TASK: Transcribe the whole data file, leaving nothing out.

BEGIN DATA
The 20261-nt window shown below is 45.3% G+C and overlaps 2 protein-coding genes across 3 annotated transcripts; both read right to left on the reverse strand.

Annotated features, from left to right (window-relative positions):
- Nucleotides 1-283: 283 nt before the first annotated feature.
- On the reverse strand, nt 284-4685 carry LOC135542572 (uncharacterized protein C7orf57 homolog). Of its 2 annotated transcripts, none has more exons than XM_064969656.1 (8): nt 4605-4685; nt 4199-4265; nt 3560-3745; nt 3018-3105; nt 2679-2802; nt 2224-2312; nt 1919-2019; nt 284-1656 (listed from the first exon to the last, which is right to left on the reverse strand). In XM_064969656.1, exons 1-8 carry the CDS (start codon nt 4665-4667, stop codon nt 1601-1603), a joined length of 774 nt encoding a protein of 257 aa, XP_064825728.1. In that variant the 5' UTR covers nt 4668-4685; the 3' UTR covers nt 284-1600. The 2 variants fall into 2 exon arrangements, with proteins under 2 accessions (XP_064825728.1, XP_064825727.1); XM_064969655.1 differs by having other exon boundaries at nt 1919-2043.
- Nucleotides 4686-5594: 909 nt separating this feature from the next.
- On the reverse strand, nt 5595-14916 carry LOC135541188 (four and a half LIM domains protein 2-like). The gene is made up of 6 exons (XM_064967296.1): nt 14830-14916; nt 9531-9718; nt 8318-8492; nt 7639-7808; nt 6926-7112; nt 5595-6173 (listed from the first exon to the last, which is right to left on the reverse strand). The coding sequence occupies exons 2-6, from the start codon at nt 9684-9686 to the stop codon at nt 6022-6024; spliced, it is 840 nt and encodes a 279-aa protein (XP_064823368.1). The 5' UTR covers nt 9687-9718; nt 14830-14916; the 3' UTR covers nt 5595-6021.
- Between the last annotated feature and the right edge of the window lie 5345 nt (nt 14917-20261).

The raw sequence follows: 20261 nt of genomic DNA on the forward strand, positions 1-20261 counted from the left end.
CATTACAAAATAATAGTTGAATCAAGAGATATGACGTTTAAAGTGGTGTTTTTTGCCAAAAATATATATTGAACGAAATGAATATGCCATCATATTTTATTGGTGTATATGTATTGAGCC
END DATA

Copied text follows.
The 20261-nt window shown below is 45.3% G+C and overlaps 2 protein-coding genes across 3 annotated transcripts; both read right to left on the reverse strand.

Annotated features, from left to right (window-relative positions):
- Nucleotides 1-283: 283 nt before the first annotated feature.
- On the reverse strand, nt 284-4685 carry LOC135542572 (uncharacterized protein C7orf57 homolog). Of its 2 annotated transcripts, none has more exons than XM_064969656.1 (8): nt 4605-4685; nt 4199-4265; nt 3560-3745; nt 3018-3105; nt 2679-2802; nt 2224-2312; nt 1919-2019; nt 284-1656 (listed from the first exon to the last, which is right to left on the reverse strand). In XM_064969656.1, exons 1-8 carry the CDS (start codon nt 4665-4667, stop codon nt 1601-1603), a joined length of 774 nt encoding a protein of 257 aa, XP_064825728.1. In that variant the 5' UTR covers nt 4668-4685; the 3' UTR covers nt 284-1600. The 2 variants fall into 2 exon arrangements, with proteins under 2 accessions (XP_064825728.1, XP_064825727.1); XM_064969655.1 differs by having other exon boundaries at nt 1919-2043.
- Nucleotides 4686-5594: 909 nt separating this feature from the next.
- On the reverse strand, nt 5595-14916 carry LOC135541188 (four and a half LIM domains protein 2-like). The gene is made up of 6 exons (XM_064967296.1): nt 14830-14916; nt 9531-9718; nt 8318-8492; nt 7639-7808; nt 6926-7112; nt 5595-6173 (listed from the first exon to the last, which is right to left on the reverse strand). The coding sequence occupies exons 2-6, from the start codon at nt 9684-9686 to the stop codon at nt 6022-6024; spliced, it is 840 nt and encodes a 279-aa protein (XP_064823368.1). The 5' UTR covers nt 9687-9718; nt 14830-14916; the 3' UTR covers nt 5595-6021.
- Between the last annotated feature and the right edge of the window lie 5345 nt (nt 14917-20261).

The raw sequence follows: 20261 nt of genomic DNA on the forward strand, positions 1-20261 counted from the left end.
CATTACAAAATAATAGTTGAATCAAGAGATATGACGTTTAAAGTGGTGTTTTTTGCCAAAAATATATATTGAACGAAATGAATATGCCATCATATTTTATTGGTGTATATGTATTGAGCC